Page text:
“Horse racing is limited due to a lack of distribution to a wide base,” he says. “We need to reach a wider audience with a product people want to buy.”

That means new wagering opportunities, perhaps tied into the easily accessible lottery system, for example, as is the case in other countries. Without new sources of revenue, the industry is in peril. The Ontario Horse Racing Industry Association predicts some 50,000 to 60,000 people could be without jobs if SARP is cancelled and no new revenue is found.

The government’s panel says the industry supports the equivalent of 20,000 to 30,000 full-time jobs, though because there are many part-time and seasonal workers, the actual number of people involved would be greater. At the Grand River Raceway, there are some 100 people employed full-time, part-time and seasonally. The uncertainty has many of them worried, says Clarke.

“There’s a great number of people who work here who are concerned about their futures.”

Worried even more are the much larger number of people who work in the broader industry.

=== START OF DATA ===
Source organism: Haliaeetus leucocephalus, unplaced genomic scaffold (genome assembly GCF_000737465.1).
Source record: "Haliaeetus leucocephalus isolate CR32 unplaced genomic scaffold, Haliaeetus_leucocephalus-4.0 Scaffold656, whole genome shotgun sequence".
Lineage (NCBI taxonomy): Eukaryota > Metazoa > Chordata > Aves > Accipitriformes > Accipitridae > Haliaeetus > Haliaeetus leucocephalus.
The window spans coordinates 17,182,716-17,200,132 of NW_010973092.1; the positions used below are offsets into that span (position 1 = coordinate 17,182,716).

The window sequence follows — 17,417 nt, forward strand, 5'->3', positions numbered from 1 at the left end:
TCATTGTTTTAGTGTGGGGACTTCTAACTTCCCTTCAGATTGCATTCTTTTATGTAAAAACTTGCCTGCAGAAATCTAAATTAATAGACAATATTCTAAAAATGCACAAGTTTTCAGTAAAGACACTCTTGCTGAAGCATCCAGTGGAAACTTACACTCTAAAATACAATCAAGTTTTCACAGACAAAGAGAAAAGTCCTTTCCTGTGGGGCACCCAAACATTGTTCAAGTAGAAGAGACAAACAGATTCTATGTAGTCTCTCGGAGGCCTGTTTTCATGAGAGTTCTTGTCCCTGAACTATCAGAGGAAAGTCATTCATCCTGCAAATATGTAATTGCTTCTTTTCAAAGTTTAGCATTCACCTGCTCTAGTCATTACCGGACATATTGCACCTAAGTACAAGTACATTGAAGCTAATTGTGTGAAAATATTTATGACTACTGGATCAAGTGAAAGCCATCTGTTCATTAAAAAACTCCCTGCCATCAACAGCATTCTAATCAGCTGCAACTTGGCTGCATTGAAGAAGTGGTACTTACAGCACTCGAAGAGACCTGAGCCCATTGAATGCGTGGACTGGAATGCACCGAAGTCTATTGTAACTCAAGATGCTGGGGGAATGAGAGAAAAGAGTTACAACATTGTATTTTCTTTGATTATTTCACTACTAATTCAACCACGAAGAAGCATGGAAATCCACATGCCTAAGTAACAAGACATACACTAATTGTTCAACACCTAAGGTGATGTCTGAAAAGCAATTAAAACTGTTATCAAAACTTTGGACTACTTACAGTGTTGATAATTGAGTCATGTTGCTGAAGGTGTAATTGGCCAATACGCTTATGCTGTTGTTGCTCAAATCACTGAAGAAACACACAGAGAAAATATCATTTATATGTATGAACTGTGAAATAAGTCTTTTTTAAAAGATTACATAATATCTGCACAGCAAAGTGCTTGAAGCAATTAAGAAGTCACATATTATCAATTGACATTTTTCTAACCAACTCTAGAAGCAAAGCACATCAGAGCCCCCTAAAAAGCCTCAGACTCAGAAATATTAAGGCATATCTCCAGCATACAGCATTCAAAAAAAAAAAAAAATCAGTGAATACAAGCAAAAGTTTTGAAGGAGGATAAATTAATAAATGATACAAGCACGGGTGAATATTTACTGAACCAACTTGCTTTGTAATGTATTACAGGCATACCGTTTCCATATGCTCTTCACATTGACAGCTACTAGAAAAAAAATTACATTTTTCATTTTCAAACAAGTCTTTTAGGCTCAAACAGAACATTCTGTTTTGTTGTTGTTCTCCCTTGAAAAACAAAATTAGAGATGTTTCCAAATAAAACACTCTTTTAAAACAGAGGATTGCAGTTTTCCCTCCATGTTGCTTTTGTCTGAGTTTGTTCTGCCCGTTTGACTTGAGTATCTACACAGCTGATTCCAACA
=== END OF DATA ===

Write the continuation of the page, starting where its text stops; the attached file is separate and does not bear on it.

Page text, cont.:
“The effect will be more damaging to the people who take part in the races here,” he says of the loss of revenue.

The current arrangement has provided for a tremendous amount of investment in the industry. With that money gone, the future looks grim.

Still, Clarke says he remains “cautiously optimistic” the panel’s final report will recommend measures that provide the chance to generate the revenue necessary to keep the industry healthy, just as was the case when SARP was introduced, paying out $3.7 billion since 1998. What was then the Elmira Raceway needed a new revenue stream, and that presented itself. Now there’s another crisis looming.

“We face similar challenges as was the case 10 years ago,” he says.

What the government eventually comes up with as an offer to the industry – and what’s known today is long on ideas and short on details – will determine the viability of horse racing in the province.

“The devil’s in the details”